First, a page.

• 24. • Two types of induced draft cooling towers: cross flow and counter flow • Advantage: Less recirculation than forced draft towers because the speed of exit air is 3-4 times higher than entering air • Disadvantage: Fans and the motor drive mechanism require weather-proofing against moisture and corrosion because they are in the path of humid exit air
  • 25. Types of Cooling Towers Induced Draft Counter Flow CT • Hot water enters at the top • Air enters at bottom and exits at top • Uses forced and induced draft fans (GEO4VA) 30 © UNEP 2006
  • 26. Types of Cooling Towers Induced Draft Cross Flow CT • Water enters top and passes over fill • Air enters on one side or opposite sides • Induced draft fan draws air across fill (GEO4VA) 31 © UNEP 2006
  • 27. Air/water systems Dry-bulb and wet-bulb temperature wet cloth/wick Air flow Dry bulb temperature: the ordinary temperature you measure with e thermometer Evaporation requires energy. The wick and therefore the thermometer bulb decreases in temperature below the dry-bulb temperature until the rate of heat transfer from the warmer air to the wick is just equal to the rate of heat transfer needed to provide for the evaporation of water from the wick into the air stream. The temperature reached is called the wet-bulb temperature
  • 28. Cooling tower Performance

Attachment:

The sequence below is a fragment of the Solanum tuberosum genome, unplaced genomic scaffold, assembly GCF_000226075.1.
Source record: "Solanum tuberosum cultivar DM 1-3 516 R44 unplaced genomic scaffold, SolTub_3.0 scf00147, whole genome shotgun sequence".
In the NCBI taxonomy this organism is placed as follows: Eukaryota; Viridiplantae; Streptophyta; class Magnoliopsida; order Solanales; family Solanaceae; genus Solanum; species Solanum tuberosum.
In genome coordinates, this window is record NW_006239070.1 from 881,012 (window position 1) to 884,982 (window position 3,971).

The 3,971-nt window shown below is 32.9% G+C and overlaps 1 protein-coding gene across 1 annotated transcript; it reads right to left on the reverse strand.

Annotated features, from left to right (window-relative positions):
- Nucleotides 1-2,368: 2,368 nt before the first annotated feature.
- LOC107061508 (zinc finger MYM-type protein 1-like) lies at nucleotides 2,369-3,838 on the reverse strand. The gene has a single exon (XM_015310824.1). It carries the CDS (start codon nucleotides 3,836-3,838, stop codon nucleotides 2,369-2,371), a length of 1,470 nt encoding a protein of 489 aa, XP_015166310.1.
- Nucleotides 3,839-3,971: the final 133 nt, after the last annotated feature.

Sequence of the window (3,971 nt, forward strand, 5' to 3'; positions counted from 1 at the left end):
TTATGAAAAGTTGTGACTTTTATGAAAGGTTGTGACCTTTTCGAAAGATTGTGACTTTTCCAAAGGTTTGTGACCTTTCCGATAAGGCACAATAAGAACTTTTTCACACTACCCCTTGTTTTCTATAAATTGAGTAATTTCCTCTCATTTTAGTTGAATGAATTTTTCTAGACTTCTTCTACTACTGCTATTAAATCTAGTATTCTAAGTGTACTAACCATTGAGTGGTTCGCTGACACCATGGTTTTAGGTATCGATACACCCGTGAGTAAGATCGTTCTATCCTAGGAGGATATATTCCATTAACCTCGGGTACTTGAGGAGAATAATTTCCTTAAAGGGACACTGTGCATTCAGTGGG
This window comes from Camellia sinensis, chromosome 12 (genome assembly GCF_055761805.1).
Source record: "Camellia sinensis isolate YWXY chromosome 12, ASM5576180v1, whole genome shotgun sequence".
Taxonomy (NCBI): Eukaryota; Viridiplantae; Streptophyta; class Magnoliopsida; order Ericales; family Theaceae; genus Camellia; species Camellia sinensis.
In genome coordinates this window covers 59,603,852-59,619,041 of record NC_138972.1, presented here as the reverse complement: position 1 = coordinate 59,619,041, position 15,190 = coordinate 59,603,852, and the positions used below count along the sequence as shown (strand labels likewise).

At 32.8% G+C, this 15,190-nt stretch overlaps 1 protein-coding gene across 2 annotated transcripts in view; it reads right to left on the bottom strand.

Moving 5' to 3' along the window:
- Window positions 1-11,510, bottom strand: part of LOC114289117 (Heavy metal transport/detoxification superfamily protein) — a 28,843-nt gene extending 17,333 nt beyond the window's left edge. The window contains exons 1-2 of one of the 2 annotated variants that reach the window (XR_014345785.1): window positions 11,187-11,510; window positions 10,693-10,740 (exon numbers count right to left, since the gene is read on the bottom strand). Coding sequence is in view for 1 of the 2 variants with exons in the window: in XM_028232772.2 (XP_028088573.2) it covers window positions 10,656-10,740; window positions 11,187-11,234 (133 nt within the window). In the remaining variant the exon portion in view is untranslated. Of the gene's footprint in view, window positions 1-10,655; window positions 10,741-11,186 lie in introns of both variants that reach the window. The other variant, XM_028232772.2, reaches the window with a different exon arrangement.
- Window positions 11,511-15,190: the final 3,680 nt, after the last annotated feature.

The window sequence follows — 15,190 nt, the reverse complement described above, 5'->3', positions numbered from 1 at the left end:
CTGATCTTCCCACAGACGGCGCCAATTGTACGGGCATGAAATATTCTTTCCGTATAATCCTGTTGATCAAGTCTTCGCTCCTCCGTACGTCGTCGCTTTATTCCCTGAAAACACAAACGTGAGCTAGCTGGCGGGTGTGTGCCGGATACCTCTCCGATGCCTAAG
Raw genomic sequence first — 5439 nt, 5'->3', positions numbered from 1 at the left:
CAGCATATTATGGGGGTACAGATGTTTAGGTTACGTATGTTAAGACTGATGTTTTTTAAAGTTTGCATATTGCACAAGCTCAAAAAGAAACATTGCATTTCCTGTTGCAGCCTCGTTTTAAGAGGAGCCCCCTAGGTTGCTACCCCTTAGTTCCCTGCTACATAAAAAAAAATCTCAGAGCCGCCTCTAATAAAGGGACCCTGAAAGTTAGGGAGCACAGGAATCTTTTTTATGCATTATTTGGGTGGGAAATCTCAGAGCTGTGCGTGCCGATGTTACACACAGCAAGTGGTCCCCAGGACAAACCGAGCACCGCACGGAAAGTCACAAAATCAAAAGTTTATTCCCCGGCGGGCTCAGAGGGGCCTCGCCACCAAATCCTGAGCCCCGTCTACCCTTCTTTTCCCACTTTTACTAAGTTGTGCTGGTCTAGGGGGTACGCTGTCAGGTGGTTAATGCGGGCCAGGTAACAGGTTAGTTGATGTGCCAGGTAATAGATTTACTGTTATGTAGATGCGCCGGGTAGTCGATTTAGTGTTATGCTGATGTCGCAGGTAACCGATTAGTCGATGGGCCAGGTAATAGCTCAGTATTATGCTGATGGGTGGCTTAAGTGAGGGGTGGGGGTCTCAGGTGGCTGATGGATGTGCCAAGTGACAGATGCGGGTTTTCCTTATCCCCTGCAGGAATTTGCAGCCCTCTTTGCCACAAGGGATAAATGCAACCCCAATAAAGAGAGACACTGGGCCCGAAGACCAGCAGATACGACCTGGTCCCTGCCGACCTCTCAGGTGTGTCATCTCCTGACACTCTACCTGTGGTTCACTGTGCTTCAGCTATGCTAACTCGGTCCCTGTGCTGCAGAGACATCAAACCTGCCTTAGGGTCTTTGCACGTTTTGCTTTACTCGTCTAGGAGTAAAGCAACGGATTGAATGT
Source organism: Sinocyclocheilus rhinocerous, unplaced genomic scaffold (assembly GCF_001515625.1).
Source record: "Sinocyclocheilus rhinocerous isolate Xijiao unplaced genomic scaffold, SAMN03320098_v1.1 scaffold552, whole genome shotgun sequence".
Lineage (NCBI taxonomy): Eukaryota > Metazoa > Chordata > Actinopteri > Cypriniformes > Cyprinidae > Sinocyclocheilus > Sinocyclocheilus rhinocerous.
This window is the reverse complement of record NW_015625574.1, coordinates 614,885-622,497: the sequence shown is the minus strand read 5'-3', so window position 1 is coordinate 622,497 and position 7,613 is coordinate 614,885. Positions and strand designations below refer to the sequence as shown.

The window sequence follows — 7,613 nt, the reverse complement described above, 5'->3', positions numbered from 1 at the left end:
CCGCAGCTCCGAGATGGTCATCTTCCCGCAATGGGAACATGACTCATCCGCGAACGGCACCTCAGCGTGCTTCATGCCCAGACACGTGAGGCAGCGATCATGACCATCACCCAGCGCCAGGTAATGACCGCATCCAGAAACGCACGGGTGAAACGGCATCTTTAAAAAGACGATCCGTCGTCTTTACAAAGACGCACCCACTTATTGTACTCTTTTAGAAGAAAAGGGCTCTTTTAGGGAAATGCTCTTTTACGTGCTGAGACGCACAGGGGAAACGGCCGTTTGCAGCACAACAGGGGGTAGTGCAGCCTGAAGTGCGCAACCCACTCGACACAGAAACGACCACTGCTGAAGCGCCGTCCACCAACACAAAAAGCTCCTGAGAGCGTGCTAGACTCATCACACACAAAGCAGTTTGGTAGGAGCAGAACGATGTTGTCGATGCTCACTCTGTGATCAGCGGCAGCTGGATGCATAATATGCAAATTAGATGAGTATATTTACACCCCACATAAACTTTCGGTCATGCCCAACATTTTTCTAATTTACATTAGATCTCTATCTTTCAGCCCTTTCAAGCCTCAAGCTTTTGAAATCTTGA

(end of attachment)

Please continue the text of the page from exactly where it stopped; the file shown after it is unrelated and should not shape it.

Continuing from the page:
• 29. Performance  These measured parameters and then used to determine the cooling tower performance in several ways. These are: 1. Range 2. Approach 3. Effectiveness 4. Cooling capacity 5. Evaporation loss 6. Cycles of concentration 7. Blow down losses 8. Liquid / Gas ratio  We will now go through each of these parameters on the next slides
  • 30. Assessment of Cooling Towers 1. Range Hot Water Temperature (In) Range Difference between cooling water inlet and outlet temperature: Range (°C) = CW inlet temp – CW outlet temp (In) to the Tower (Out) from the Tower High range = good performance Approach Cold Water Temperature (Out) Wet Bulb Temperature (Ambient) 35 © UNEP 2006
  • 31. • The range is the difference between the cooling tower water inlet and outlet temperature. • The formula for cooling tower range in degrees Celcius is cooling water inlet temperature minus cooling water outlet temperature • A high CT Range means that the cooling tower has been able to reduce the water temperature effectively, and is thus performing well.